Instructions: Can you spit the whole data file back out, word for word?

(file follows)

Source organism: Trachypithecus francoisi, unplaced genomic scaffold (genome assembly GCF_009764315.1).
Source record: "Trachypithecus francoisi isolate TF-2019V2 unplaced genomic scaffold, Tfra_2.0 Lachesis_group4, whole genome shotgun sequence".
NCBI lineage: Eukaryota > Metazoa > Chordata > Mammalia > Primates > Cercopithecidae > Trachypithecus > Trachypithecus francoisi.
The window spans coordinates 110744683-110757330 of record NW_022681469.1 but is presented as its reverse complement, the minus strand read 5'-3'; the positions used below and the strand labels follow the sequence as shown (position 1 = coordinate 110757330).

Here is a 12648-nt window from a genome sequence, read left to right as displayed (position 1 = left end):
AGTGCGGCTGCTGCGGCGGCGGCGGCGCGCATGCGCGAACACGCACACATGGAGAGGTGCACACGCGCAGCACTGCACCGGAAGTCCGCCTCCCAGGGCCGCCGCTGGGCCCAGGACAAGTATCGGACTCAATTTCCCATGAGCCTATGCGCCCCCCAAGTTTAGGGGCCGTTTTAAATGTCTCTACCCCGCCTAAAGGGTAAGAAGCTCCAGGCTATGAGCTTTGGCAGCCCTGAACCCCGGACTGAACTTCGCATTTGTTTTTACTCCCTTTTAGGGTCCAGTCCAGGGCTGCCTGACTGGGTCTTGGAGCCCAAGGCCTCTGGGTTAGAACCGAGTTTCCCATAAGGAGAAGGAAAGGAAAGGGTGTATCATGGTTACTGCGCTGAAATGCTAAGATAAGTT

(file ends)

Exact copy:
Source organism: Trachypithecus francoisi, unplaced genomic scaffold (genome assembly GCF_009764315.1).
Source record: "Trachypithecus francoisi isolate TF-2019V2 unplaced genomic scaffold, Tfra_2.0 Lachesis_group4, whole genome shotgun sequence".
NCBI lineage: Eukaryota > Metazoa > Chordata > Mammalia > Primates > Cercopithecidae > Trachypithecus > Trachypithecus francoisi.
The window spans coordinates 110744683-110757330 of record NW_022681469.1 but is presented as its reverse complement, the minus strand read 5'-3'; the positions used below and the strand labels follow the sequence as shown (position 1 = coordinate 110757330).

Here is a 12648-nt window from a genome sequence, read left to right as displayed (position 1 = left end):
AGTGCGGCTGCTGCGGCGGCGGCGGCGCGCATGCGCGAACACGCACACATGGAGAGGTGCACACGCGCAGCACTGCACCGGAAGTCCGCCTCCCAGGGCCGCCGCTGGGCCCAGGACAAGTATCGGACTCAATTTCCCATGAGCCTATGCGCCCCCCAAGTTTAGGGGCCGTTTTAAATGTCTCTACCCCGCCTAAAGGGTAAGAAGCTCCAGGCTATGAGCTTTGGCAGCCCTGAACCCCGGACTGAACTTCGCATTTGTTTTTACTCCCTTTTAGGGTCCAGTCCAGGGCTGCCTGACTGGGTCTTGGAGCCCAAGGCCTCTGGGTTAGAACCGAGTTTCCCATAAGGAGAAGGAAAGGAAAGGGTGTATCATGGTTACTGCGCTGAAATGCTAAGATAAGTT